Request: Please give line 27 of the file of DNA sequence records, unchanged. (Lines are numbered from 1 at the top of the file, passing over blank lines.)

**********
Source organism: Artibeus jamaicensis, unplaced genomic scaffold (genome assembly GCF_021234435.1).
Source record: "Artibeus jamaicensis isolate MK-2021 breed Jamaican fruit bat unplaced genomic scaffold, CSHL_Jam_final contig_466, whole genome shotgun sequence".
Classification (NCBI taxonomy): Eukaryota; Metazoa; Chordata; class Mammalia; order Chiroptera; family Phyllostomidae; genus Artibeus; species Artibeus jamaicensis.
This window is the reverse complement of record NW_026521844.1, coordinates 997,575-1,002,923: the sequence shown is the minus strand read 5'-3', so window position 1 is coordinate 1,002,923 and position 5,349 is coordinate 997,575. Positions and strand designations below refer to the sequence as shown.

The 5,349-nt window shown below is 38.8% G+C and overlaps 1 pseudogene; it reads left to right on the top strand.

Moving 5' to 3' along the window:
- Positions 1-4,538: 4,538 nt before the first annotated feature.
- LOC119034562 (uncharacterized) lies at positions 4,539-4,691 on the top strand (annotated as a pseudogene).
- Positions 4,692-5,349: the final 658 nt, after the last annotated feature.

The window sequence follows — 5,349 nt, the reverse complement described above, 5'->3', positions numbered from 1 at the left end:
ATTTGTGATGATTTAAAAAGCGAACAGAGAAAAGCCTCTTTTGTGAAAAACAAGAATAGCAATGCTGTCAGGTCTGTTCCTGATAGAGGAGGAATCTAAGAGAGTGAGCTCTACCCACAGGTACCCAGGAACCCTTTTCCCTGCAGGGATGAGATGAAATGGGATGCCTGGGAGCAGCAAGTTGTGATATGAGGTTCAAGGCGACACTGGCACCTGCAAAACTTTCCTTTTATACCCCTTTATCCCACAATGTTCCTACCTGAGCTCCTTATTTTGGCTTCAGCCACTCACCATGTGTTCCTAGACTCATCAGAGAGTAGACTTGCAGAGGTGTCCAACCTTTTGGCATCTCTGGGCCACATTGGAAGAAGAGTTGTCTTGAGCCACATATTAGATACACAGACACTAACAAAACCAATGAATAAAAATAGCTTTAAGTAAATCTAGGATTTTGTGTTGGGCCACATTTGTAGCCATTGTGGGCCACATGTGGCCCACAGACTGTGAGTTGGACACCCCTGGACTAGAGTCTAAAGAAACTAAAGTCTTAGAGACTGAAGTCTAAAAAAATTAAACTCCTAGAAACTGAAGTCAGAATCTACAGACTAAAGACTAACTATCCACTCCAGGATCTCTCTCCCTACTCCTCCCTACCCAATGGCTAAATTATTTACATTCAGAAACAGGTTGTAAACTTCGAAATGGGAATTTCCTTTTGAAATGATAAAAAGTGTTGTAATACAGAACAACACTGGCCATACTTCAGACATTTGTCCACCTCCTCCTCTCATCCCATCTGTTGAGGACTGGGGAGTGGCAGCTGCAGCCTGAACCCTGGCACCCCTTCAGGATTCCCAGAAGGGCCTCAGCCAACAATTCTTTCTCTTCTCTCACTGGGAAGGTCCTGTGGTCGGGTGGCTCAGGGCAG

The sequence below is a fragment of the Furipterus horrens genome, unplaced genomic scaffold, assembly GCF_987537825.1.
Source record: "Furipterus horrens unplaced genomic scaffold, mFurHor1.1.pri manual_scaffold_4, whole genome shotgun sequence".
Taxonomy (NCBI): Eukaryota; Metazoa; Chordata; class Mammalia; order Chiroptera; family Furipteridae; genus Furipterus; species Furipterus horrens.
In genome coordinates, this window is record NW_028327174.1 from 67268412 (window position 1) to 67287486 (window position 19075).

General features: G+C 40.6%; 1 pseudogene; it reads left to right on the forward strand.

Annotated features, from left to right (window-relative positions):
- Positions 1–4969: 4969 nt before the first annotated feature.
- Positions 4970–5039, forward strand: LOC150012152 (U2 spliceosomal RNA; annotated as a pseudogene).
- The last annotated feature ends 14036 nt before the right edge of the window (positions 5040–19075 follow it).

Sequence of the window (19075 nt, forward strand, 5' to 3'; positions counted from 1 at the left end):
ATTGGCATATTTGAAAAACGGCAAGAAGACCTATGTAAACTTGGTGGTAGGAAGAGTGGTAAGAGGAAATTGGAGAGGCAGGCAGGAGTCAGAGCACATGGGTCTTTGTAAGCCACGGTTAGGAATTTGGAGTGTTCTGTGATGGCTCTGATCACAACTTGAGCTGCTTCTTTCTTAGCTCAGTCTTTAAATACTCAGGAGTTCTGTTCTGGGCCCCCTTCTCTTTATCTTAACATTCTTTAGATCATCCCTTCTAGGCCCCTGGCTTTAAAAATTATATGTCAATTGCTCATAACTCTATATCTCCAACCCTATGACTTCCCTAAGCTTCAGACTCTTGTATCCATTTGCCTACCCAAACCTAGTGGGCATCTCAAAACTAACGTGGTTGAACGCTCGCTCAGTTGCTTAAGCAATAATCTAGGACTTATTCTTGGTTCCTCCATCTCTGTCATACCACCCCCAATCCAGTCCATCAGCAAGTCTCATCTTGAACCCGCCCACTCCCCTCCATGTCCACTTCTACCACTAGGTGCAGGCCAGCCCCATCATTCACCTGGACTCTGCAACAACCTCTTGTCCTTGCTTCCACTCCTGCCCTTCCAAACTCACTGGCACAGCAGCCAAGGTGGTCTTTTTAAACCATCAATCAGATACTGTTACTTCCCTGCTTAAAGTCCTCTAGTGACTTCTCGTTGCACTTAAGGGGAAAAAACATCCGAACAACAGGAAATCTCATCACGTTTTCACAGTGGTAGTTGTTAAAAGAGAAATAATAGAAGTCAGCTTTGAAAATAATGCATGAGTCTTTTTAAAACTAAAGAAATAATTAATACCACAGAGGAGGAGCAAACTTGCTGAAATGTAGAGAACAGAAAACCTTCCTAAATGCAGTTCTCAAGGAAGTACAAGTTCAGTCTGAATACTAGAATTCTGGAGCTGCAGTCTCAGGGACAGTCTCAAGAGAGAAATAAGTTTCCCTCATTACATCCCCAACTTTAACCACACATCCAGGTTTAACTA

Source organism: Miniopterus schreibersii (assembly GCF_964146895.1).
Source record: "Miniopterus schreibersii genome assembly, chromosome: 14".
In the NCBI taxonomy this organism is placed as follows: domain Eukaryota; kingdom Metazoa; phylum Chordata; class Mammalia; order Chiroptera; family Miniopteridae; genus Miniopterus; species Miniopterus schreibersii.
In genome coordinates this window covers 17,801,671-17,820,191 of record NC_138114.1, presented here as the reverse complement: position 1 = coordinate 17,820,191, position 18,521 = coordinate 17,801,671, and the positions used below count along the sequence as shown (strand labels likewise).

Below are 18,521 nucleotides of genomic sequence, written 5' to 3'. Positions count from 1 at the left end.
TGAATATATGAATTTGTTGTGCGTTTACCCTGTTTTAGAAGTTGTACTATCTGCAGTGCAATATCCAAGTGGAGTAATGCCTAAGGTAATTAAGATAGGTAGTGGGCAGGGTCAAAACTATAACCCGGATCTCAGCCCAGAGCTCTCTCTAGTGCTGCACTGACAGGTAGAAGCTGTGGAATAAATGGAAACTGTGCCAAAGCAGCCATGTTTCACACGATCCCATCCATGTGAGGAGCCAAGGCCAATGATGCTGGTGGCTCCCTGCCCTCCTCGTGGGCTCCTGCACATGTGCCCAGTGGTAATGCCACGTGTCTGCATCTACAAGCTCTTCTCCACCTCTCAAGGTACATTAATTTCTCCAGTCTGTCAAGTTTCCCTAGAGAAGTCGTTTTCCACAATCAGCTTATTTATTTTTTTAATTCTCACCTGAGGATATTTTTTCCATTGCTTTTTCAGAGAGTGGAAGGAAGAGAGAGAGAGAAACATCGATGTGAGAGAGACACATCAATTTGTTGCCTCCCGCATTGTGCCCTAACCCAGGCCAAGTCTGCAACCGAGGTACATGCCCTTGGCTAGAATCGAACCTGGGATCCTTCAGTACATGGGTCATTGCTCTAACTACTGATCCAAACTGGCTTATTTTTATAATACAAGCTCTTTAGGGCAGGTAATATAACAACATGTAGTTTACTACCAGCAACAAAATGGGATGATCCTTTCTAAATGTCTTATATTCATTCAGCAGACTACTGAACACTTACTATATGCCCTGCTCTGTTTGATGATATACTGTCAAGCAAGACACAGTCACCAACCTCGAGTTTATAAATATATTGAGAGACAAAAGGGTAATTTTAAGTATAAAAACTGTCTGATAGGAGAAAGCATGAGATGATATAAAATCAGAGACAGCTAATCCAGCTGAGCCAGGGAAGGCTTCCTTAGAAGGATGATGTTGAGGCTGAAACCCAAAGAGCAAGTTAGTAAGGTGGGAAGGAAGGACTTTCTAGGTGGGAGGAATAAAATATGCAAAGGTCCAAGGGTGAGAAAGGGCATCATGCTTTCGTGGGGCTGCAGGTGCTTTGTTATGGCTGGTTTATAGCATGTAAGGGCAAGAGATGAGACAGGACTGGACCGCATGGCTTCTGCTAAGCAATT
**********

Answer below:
Below are 18,521 nucleotides of genomic sequence, written 5' to 3'. Positions count from 1 at the left end.